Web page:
President Kim, China, China Foreign Affairs University discussed on Future Tense

Future Tense
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Automatic TRANSCRIPT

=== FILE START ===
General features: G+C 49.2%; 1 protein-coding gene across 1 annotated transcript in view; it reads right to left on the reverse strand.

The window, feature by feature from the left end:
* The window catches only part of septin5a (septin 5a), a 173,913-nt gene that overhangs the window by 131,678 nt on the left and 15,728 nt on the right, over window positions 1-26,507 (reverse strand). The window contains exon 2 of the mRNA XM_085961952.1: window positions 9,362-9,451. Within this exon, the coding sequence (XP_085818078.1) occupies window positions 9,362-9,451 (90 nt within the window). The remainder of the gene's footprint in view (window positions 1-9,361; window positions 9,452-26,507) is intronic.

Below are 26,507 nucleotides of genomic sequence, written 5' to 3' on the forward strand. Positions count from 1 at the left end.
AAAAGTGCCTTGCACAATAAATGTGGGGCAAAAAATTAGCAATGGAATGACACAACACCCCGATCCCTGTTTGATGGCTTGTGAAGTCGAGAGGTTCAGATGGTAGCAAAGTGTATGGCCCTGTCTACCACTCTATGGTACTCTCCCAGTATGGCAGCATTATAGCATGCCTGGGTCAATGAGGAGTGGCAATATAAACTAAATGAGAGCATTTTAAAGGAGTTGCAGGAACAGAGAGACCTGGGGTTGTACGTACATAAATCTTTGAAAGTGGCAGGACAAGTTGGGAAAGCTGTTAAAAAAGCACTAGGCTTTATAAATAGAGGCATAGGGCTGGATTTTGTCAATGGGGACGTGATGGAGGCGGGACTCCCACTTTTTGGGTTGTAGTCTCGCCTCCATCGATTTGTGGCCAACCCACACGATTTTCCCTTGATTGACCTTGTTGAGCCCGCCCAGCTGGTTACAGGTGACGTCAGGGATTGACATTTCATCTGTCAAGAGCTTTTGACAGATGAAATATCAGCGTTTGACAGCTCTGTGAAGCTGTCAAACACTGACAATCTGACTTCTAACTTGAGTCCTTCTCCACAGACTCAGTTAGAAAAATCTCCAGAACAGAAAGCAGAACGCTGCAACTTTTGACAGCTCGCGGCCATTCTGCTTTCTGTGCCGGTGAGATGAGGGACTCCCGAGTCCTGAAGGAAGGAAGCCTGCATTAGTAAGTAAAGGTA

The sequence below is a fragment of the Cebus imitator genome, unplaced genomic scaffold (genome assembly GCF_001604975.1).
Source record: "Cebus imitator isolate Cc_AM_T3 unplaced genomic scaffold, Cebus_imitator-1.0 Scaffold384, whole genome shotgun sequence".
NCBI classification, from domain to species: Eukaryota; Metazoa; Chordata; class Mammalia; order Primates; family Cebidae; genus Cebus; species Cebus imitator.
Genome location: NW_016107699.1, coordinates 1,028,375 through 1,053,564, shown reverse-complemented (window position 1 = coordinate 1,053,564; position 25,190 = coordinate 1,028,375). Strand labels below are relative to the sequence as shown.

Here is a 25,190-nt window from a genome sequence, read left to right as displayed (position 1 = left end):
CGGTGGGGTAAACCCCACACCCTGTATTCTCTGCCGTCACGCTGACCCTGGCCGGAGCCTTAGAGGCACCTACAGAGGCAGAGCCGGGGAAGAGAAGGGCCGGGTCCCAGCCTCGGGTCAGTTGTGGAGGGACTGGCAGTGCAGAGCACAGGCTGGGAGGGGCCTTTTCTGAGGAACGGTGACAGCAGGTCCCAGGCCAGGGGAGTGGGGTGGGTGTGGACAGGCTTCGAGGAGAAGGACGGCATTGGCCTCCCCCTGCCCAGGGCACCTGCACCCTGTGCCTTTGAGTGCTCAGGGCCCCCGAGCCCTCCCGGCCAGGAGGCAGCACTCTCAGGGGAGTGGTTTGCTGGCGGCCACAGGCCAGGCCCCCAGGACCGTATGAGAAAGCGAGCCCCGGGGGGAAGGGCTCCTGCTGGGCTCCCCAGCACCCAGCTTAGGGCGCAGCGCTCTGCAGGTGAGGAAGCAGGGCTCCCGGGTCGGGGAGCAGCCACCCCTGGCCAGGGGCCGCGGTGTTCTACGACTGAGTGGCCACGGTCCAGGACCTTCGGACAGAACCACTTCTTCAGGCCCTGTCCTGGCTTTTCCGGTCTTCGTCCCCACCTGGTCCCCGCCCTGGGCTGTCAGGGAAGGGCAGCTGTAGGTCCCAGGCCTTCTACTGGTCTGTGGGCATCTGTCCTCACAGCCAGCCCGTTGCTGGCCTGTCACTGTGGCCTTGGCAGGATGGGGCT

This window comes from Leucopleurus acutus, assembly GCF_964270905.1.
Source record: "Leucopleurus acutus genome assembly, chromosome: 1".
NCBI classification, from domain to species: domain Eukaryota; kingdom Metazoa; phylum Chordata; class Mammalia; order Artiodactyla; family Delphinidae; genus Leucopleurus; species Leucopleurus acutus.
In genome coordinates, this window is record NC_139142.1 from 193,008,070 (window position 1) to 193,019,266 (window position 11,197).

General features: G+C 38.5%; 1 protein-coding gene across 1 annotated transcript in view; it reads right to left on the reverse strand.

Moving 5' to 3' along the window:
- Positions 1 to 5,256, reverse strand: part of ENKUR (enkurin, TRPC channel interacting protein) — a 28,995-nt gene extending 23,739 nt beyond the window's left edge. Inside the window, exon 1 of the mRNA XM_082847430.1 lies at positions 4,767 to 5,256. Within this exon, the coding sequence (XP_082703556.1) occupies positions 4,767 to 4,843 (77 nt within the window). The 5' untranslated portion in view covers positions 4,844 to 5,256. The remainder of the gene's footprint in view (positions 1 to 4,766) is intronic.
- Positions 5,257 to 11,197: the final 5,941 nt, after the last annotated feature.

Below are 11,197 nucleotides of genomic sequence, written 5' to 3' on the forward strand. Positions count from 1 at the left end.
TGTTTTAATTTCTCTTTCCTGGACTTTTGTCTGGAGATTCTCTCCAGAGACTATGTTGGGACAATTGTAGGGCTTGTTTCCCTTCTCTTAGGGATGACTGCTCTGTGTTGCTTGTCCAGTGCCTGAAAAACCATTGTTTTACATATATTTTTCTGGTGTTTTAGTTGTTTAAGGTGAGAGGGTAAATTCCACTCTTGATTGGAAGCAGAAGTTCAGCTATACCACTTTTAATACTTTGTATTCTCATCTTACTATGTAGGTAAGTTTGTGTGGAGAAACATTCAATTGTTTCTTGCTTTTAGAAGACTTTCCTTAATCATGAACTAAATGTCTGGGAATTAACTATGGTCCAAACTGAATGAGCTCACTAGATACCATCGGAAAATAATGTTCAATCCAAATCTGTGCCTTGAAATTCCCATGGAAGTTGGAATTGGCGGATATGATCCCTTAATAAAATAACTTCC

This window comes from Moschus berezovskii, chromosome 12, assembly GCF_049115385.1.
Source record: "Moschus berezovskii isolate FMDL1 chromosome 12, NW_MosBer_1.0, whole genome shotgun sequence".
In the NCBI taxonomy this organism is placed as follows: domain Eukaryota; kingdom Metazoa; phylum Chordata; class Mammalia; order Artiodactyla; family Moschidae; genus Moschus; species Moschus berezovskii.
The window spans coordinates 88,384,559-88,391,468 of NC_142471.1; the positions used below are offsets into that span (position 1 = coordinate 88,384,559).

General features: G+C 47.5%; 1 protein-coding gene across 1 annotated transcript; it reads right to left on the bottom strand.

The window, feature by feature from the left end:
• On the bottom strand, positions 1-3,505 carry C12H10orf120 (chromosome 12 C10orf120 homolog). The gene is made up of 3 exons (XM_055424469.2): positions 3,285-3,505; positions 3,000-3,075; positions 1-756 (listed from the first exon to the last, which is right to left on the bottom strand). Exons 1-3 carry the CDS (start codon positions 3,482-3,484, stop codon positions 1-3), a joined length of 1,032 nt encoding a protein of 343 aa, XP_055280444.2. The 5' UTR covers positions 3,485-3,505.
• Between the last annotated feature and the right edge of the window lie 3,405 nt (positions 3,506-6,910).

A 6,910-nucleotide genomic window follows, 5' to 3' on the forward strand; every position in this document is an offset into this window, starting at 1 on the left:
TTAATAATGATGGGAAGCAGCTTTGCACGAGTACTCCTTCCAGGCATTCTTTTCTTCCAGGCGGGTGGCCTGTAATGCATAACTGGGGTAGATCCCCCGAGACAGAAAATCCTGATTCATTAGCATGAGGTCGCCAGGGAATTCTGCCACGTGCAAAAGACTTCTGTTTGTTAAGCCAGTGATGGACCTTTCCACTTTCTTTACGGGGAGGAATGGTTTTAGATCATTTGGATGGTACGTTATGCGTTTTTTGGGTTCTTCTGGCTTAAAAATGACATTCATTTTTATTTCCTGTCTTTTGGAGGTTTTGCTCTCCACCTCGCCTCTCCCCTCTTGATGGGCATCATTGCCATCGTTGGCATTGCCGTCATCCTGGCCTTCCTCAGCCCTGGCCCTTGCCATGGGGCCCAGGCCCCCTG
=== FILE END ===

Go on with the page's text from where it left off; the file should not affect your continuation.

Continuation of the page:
And he is a it'd you know that he goes from the guts, and you know, when he was going into meet Kim, President Kim of North Korea. He said, I'll know, you know, in a matter of seconds, whether this is going to go, well or not and the problem is we all know is sometimes our gut is wrong. And we don't have enough information to soar an NF people around us to sort of temper what we think might be right? And so that's what's concerning so far. I think we've gotten lucky we haven't had a disaster or or dangerous situation arise. It got pretty scary with Kim and Trump when they were talking about the size of their nuclear weapons in their arsenals. But that seems to have been tempered. And of course, it's not just on Trump is it. I mean, a lot of global ladies Honey personal in the way, they talk about international. Issues at the moment. So he's just one player among many isn't. He no he is in the others are on. Now, he cries an order one of Turkey who's just been reelected. Another one is urban present urban of Hungary. Right. So no, he's not alone in doing that. But typically, you know, in a democratic system, you have more checks and balances on the foreign policy, and then also there's a recognition in an acknowledgement of the level of expertise within the institutions of the state. Yes, these purser Listrik it can help and it can make some dramatic changes. But then you need to have the staff that you can rely on later to actually implement it. Right. It's not just enough to make a pronouncement, but then the nitty gritty of eventually making positive change relying on the staff and trusting that that staff is doing a good job. My concern is that this particular administration and some of the other ministrations talk about Turkey, Hungary. Poland is another one. Whether that's going to be the case. You're listening to future tense. I'm Antony Fennell. As professor Duffy tuft point sounds there are in democratic countries of Lee, some checks and balances on the direction and implementation of foreign policy, even if at times proved somewhat ineffective, but enormous credit countries. There are no such chicks. China's foreign policy has become increasingly assertive in recent times and lock the United States. It's diplomatic core is undergoing a dramatic change. Meriden Barral is the director of the East Asia program. At a struggle is low institute, she spent time teaching international relations at the China foreign affairs university in Beijing, the new breed of Chinese diplomat's. She says is being taught to be highly nationalistic to identify the interests of the ruling Chinese communist party with the interests of the nation and to adopt an asset gains them approach to the outside world. They're being taught to represent the Chinese nation publicly, and in a very particular way, and those world views and ideas that they're being immersed in this probably for that. I think came out most strongly in my time there, and they were the ideas that history is destiny, and that is to say that the past is the blueprint for the future. So how things were is the way that how things will be and what that looks like is related to the next world view. Which is this victimization narrative that China has been humiliated and bullied and persecuted by outsiders, and that until say the mid eighteen hundreds the Moore's in the mid eighteen hundreds China was an enormously important and well respected international player. You know, the Chinese GDP before that time was greater than all the rest of the world put together and so- linked with that. I will do what they see is that the rest of the world or these allied forces came together. In the mid eighteen hundreds and they pulled China down from its rightful place in the world, and they persecuted and tormented it until it was a week shadow of its former self, and they think that that history is on track to be rectified, the third world view is the idea that the region is kind of like a family. So rather than saying the countries in the region as exactly equal. They see it more as a hierarchy, and they say themselves China as a sort of benevolent father figure benevolent, but strict father figure who will be making sure that there's the right kind of order that everybody benefits, but it's a it's a relationship of complimentarities rather than a relationship of equals and the fourth world view is.

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